We stopped at the historical railway town of Gokdepe, the site of a famous battle in 1881 when the Russian Empire, under General Skobelev defeated the Turkmens and as a consequence Turkmenistan lost its independence. The blue domed 1994 Saparmurat Haji Mosque was built in commemoration to this battle and to the many thousands of Turkmen soldiers who died.
The Akhal-Teke Stud Farm near to this historical railway town is dedicated to the survival of this elegant desert-bred horse that is ingrained in Turkmenistan’s culture and folklore. There are less than 3,000 of these horses existing worldwide and it was a pleasure to spend a late sunny afternoon under the shade of trees admiring these beautiful animals.
A few kilometres outside Ashgabat we visited the, gold domed, Gypjak (Ruhy) Mosque, completed in 2004, the largest Mosque in Central Asia. The Mosque was built for Saparmurat Niyazov – Turkmenbashy who died in 2006, with a tomb, in preparation for his death. Turkmenbashy, his mother, father and two brothers are now buried here, in a mausoleum next to the Mosque. It had been a long and very interesting day when we returned to our hotel in Ashgabat.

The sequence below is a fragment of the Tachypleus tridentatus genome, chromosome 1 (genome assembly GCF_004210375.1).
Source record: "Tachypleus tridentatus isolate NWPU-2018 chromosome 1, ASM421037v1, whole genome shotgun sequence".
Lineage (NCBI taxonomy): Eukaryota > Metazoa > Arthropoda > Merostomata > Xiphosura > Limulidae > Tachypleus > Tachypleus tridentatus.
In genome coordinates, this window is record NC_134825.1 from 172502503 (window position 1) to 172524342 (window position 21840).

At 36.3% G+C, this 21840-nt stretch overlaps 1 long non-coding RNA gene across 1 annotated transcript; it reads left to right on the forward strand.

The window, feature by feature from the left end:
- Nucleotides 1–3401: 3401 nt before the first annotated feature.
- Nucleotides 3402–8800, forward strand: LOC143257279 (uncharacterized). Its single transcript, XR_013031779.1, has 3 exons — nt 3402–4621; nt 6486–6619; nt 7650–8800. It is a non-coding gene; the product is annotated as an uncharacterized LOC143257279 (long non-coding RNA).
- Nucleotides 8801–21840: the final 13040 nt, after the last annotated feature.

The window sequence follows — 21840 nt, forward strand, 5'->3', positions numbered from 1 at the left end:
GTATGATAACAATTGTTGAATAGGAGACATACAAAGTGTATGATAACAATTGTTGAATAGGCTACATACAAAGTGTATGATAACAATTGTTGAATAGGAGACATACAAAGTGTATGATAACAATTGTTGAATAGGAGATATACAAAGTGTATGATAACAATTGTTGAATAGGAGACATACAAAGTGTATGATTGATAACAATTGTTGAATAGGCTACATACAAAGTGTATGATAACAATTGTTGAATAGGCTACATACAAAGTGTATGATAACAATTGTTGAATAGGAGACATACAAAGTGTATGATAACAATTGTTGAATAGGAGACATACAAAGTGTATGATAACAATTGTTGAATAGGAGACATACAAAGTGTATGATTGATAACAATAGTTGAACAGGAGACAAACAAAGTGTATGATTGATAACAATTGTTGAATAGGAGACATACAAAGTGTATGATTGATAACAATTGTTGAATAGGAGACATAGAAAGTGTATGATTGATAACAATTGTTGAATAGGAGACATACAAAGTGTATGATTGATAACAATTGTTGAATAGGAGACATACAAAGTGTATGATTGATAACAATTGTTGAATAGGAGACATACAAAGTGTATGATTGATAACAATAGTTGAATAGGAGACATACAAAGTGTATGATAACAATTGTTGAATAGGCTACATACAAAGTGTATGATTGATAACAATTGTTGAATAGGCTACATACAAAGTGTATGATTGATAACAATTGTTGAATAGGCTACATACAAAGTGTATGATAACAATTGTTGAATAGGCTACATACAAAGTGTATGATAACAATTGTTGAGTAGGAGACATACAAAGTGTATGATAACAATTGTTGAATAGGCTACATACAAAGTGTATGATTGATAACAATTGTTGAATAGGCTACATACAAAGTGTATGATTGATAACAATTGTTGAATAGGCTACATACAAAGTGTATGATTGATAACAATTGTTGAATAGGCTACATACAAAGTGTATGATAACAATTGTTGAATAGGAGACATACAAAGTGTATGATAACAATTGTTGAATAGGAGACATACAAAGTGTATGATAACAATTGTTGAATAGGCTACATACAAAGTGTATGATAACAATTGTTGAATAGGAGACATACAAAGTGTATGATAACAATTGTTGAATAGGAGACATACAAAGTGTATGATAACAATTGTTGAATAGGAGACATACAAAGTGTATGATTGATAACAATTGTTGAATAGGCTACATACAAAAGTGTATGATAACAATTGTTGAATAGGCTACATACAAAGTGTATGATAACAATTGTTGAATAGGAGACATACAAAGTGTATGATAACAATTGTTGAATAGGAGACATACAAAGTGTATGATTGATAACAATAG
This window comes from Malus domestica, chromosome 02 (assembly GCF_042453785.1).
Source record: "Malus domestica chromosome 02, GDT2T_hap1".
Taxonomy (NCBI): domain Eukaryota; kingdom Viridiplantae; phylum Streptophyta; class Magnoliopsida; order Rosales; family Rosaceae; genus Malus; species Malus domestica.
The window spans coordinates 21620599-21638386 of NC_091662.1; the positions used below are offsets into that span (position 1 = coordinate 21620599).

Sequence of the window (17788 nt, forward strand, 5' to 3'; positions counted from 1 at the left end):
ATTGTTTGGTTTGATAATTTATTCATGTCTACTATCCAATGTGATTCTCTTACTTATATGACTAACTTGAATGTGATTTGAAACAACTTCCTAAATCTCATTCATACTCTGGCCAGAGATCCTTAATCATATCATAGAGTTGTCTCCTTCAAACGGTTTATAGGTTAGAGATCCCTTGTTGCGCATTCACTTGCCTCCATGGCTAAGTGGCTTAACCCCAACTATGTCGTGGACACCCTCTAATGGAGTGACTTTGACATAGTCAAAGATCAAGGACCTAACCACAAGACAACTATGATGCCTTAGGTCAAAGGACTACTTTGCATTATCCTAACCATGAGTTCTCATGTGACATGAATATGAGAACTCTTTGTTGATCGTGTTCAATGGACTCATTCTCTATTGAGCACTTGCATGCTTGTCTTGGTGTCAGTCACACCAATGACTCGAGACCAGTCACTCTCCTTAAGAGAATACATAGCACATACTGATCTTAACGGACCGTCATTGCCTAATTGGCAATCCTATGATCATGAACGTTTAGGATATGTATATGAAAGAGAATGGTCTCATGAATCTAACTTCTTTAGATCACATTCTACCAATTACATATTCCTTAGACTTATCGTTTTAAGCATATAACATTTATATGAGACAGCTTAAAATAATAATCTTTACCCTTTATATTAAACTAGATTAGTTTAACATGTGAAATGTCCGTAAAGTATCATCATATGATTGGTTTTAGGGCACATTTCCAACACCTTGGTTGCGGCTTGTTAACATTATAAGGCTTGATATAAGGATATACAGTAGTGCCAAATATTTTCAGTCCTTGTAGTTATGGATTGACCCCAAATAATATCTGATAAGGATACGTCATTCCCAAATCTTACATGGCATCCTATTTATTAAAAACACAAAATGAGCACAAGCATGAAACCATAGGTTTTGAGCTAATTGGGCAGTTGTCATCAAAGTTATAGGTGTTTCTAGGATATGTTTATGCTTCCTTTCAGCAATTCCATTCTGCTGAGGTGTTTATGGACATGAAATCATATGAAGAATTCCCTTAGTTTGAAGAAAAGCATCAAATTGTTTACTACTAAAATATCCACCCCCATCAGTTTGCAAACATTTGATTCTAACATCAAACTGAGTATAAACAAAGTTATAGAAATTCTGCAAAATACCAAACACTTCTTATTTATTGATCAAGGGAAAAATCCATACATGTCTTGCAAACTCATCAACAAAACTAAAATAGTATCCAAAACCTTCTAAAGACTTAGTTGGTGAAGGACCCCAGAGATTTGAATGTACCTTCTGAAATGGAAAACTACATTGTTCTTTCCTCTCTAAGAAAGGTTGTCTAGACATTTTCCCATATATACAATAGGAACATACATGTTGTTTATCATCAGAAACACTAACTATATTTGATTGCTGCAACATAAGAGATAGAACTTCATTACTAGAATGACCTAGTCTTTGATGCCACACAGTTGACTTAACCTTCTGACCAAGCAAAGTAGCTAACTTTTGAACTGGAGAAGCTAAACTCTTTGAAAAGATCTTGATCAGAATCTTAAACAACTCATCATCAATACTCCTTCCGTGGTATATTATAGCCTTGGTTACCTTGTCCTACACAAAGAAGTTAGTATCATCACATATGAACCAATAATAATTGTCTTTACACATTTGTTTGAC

Ashgabat is a remarkable and unique city. The city’s stunning architecture, of white marble, is beautiful but extravagant. Ashgabat leaves you with a vivid impression. The skyline is simply bizarre. The Alem Entertainment Centre (The world’s largest enclosed Ferris wheel), the Arch of Neutrality (topped with a gold statue of Saparmurat Niyazov), the National Press building, the Giant Thermometer, the Wedding Palace, the Puppet Theatre, the Ruhnama Monument (the book of the Soul) and Constitution Monument are but a few. Unfortunately it was difficult to take photographs of the impressive ‘gold’ statues of ‘The Great President’ that are to be found outside the Presidential Palace.
Turkmenistan is surrounded by conflict but it seems to have stability amongst its citizens. The people were friendly and inquisitive. There were very few tourists and it is unlikely that this will change in the near future. Tourism is not encouraged. The museums and lavish hotels were empty. Beautiful Russian churches and Mosques stand together.
I was not surprised when we departed that the airport was empty, the small duty free shop closed early and our return flight on Turkmenistan Airways was less than a quarter full, the other passengers being a few Sikhs returning home from Amritsar. The flight path followed the coast line northwards along the Caspian Sea and it was then that you really did appreciate an immense area of emptiness.